• We also have the second escape hatch.

  • This was fashioned from a submarine.

  • It was designed if the car was ever knocked over on its side,

  • they could open this door and go out it.

  • This door leads to the rear platform.

  • The door alone weighs 1500 pounds.

  • That's about half the weight of the car

  • that most people come to visit our museum in.

  • It was fashioned after a bank vault.

  • Out here is the rear platform.

  • This is where Presidents would give their speeches.

  • When Truman ascended to the presidency,

  • after Roosevelt died,

  • he pretty much lived in this car for a few months

  • as he did a run across the campaign trail,

  • and he made more than 350 whistle-stop speeches

  • from this back platform.

  • That's what allowed him to connect with the American people.

  • - Of course, air travel became easier and cheaper and safer

  • and eventually the Ferdinand Magellan fell out of use.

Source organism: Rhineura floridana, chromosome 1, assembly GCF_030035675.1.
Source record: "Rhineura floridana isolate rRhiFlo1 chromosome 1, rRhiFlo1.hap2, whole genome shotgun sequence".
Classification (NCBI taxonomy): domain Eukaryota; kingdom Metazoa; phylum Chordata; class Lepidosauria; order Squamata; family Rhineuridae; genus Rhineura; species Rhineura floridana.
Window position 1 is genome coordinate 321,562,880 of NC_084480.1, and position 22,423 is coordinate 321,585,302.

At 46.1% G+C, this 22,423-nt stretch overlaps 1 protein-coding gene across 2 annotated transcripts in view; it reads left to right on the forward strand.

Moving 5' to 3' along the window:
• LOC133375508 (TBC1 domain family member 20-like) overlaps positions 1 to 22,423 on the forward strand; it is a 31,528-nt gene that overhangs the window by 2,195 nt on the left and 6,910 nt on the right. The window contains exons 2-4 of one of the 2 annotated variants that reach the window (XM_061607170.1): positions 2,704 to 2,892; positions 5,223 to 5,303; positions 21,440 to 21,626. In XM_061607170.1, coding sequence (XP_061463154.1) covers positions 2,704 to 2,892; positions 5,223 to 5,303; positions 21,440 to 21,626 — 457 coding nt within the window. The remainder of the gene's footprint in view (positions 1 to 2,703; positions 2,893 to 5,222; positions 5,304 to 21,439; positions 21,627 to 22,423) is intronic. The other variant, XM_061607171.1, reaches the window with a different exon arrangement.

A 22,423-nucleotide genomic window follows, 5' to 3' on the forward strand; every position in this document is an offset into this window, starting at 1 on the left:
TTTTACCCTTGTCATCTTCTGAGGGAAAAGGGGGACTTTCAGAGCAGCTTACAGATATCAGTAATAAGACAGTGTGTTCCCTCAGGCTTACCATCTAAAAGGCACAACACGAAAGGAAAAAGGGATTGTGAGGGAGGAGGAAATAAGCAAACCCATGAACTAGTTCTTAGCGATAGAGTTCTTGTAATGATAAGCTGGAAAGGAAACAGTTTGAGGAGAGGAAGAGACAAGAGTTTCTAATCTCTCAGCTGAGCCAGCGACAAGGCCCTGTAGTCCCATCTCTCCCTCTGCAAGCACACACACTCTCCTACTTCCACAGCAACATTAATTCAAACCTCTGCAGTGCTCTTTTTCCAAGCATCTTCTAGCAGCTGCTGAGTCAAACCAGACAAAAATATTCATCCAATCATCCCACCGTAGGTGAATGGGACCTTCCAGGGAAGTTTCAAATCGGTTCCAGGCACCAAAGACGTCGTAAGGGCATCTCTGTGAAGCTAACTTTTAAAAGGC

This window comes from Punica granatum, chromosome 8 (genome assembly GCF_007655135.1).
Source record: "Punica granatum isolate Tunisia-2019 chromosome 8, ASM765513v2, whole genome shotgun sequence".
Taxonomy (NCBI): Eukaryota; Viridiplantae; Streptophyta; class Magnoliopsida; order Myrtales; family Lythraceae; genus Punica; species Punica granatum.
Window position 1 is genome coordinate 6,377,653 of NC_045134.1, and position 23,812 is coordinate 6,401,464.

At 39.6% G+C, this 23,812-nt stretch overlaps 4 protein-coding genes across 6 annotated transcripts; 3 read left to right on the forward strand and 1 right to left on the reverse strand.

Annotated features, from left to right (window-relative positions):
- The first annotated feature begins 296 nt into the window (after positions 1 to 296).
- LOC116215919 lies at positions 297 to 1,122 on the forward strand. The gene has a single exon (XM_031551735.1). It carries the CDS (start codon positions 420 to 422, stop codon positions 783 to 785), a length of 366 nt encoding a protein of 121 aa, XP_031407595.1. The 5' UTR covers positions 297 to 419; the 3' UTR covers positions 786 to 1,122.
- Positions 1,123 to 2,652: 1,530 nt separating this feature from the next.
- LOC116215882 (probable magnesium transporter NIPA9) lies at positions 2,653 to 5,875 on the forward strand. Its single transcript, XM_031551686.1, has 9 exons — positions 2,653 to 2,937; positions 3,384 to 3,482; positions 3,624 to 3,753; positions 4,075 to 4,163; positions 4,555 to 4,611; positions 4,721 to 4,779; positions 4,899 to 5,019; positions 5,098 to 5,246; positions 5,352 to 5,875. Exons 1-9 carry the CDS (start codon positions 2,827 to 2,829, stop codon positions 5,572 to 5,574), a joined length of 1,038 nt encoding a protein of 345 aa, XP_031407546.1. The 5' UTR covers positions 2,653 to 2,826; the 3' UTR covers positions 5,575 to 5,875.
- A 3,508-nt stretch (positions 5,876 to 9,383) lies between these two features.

• Nowadays it's a museum piece,

  • but in an era where the "Trump Train" is just a metaphor,

  • it's interesting to note that there were other Presidents

  • whose train was... a little more real.

  • - America as a country, except for certain parts of the country,

  • doesn't embrace rails the way that we used to.

  • This piece is historic, it is unique,

  • it is hearkening back to a simpler place and time,

  • and a simpler pace of life.

  • And that's what I wish we could kinda... get a little piece of that back.

  • Still keep our cell phones, I'm not giving that up(!)

  • - Thank you to everyone at the Gold Coast Railway Museum.

  • Pull down the description for more about them

  • and about the Ferdinand Magellan.

These days, American presidents travel around the country on Air Force One,

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米大統領の防弾車 (The US President's Bulletproof Railcar)

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    林宜悉 に公開 2021 年 01 月 14 日